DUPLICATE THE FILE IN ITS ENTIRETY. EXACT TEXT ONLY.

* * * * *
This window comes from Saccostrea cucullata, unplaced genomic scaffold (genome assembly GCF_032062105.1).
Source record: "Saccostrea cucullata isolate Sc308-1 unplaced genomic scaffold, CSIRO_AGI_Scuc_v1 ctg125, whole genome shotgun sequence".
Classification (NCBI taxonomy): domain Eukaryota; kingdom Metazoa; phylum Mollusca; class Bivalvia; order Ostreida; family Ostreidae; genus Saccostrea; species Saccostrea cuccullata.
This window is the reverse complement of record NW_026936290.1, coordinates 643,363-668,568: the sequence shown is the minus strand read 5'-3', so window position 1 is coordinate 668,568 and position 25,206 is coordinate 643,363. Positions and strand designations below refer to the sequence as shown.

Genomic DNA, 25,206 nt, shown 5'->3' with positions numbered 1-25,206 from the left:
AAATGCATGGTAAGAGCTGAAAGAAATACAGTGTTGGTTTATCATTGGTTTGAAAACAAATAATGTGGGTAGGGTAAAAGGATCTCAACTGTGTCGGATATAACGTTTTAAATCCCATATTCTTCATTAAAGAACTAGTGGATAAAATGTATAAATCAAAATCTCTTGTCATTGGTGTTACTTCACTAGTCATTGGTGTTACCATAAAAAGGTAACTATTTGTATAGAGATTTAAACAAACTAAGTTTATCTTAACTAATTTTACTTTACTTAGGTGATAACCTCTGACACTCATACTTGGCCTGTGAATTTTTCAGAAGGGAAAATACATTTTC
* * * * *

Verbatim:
This window comes from Saccostrea cucullata, unplaced genomic scaffold (genome assembly GCF_032062105.1).
Source record: "Saccostrea cucullata isolate Sc308-1 unplaced genomic scaffold, CSIRO_AGI_Scuc_v1 ctg125, whole genome shotgun sequence".
Classification (NCBI taxonomy): domain Eukaryota; kingdom Metazoa; phylum Mollusca; class Bivalvia; order Ostreida; family Ostreidae; genus Saccostrea; species Saccostrea cuccullata.
This window is the reverse complement of record NW_026936290.1, coordinates 643,363-668,568: the sequence shown is the minus strand read 5'-3', so window position 1 is coordinate 668,568 and position 25,206 is coordinate 643,363. Positions and strand designations below refer to the sequence as shown.

Genomic DNA, 25,206 nt, shown 5'->3' with positions numbered 1-25,206 from the left:
AAATGCATGGTAAGAGCTGAAAGAAATACAGTGTTGGTTTATCATTGGTTTGAAAACAAATAATGTGGGTAGGGTAAAAGGATCTCAACTGTGTCGGATATAACGTTTTAAATCCCATATTCTTCATTAAAGAACTAGTGGATAAAATGTATAAATCAAAATCTCTTGTCATTGGTGTTACTTCACTAGTCATTGGTGTTACCATAAAAAGGTAACTATTTGTATAGAGATTTAAACAAACTAAGTTTATCTTAACTAATTTTACTTTACTTAGGTGATAACCTCTGACACTCATACTTGGCCTGTGAATTTTTCAGAAGGGAAAATACATTTTC